One nice thing which Scott Gu referred to on the meetwindowsazure night is the high availability aspect of the cache. You can create backup copies of a particular named cache which will allow you to create backups of all of the cache data across one or more additional nodes in the role. This can simply be achieved by adding a number in the backfield field which is less the number of available role instances.

It’s also important to make sure that the config in the ASP.NET web.config which the nuget package added is updated. The identifier attribute of the autodiscover element must refer to the name of the role. If this is wrong in any way and you either forget about it and leave the “[replace here]” marker text or have a spelling mistake it will blow up when you try to use this with ASP.NET. Out of the box you can replace both the default ASP.NET session provider and the Output Cache by adding this as a provider and naming the cache we’re using (in our case “azurecoder”) explicitly.


<dataCacheClients>

<tracing sinkType="DiagnosticSink" traceLevel="Error" />

<dataCacheClient name="azurecoder">

<autoDiscover isEnabled="true" identifier="CacheRole" />

</dataCacheClient>

</dataCacheClients>

If like me, you make lots of silly mistakes and your role instance cycles round you may identify this new gem of a message where the fabric tries to find other named instance to form the distributed cache. Don’t panic if you’ve seen exceptions like this before with Velocity and AppFabric server this is purely an effect not a cause!


Microsoft.Fabric.Common.OperationCompletedException: Operation completed with an exception ---&gt; Microsoft.Fabric.Federation.RoutingException: The target node explicitly aborted the operation --- End of inner exception stack trace --- at Microsoft.Fabric.Common.OperationContext.End() at Microsoft.Fabric.Federation.FederationSite.EndRoutedSendReceive(IAsyncResult ar) at Microsoft.Fabric.Data.ReliableServiceManager.EndRefreshLookupTable(IAsyncResult ar)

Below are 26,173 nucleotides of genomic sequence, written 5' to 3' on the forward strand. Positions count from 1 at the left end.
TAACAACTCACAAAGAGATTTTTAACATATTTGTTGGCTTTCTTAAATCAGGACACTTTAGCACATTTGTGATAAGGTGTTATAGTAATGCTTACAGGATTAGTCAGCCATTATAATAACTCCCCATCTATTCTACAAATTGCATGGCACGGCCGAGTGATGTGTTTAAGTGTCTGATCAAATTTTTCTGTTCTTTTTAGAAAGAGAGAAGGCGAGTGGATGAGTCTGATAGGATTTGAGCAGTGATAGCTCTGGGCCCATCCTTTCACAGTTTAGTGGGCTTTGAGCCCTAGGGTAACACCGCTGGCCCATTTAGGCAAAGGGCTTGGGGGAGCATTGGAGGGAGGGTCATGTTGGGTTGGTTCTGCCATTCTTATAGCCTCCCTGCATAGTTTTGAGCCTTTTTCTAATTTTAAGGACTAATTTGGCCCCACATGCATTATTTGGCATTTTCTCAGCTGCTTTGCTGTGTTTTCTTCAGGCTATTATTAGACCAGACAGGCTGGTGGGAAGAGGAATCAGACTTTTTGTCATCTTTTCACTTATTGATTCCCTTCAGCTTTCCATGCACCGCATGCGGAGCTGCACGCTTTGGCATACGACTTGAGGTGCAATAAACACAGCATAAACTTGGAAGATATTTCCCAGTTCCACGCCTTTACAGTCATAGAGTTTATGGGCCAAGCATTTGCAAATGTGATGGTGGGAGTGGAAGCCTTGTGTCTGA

So here is a small application I’ve written to illustrate how powerful and out-of-the-box this Cache Preview concept is. I have a couple of very simple views in an MVC project with each of the roles using 30% or so available memory as cache. The index view creates a random 14 character string as a key and places this with the machine name as a value into the cache. I create a region and set a tag so that I can search all of the tags and get back a list I can enuemrate through (since I’m not storing the cache keys between requests).


const string Elastaregion = "ElastaRegion";

public ActionResult Index()         {

var factory = new DataCacheFactory();

DataCache defaultCache = factory.GetDefaultCache();

DataCache cache = factory.GetCache("azurecoder");

var regions = cache.GetSystemRegions();

if (!(regions.Count() != 0 && regions.Contains(Elastaregion)))             {

cache.CreateRegion(Elastaregion);

}

var random = new RandomAccountName();

var key = random.GetPureRandomValue();

var tag = new DataCacheTag("azure");

cache.Put(key, Environment.MachineName, new[] { tag }, Elastaregion);

ViewBag.CacheItem = "Adding " + key + " for machine name " + Environment.MachineName;

return View();

}

Then we can simply display a list of all of the items as needed in a seperate view.


public ActionResult Items()         {

var factory = new DataCacheFactory();

DataCache cache = factory.GetCache("azurecoder");

IEnumerable<KeyValuePair<string, object>> coll = cache.GetObjectsByAnyTag(new[] { new DataCacheTag("azure") }, Elastaregion);

return View(coll);

}

The result is that we can look at the output and see that some of the cache items were placed in the cache from one machine or the other but they are available on both – despite the fact that they are not necessarily replicated on both unless the backup property has been specified (oops just noticed the grammar mistake!).

Output from ASP.NET

Output from ASP.NET

Have fun with this!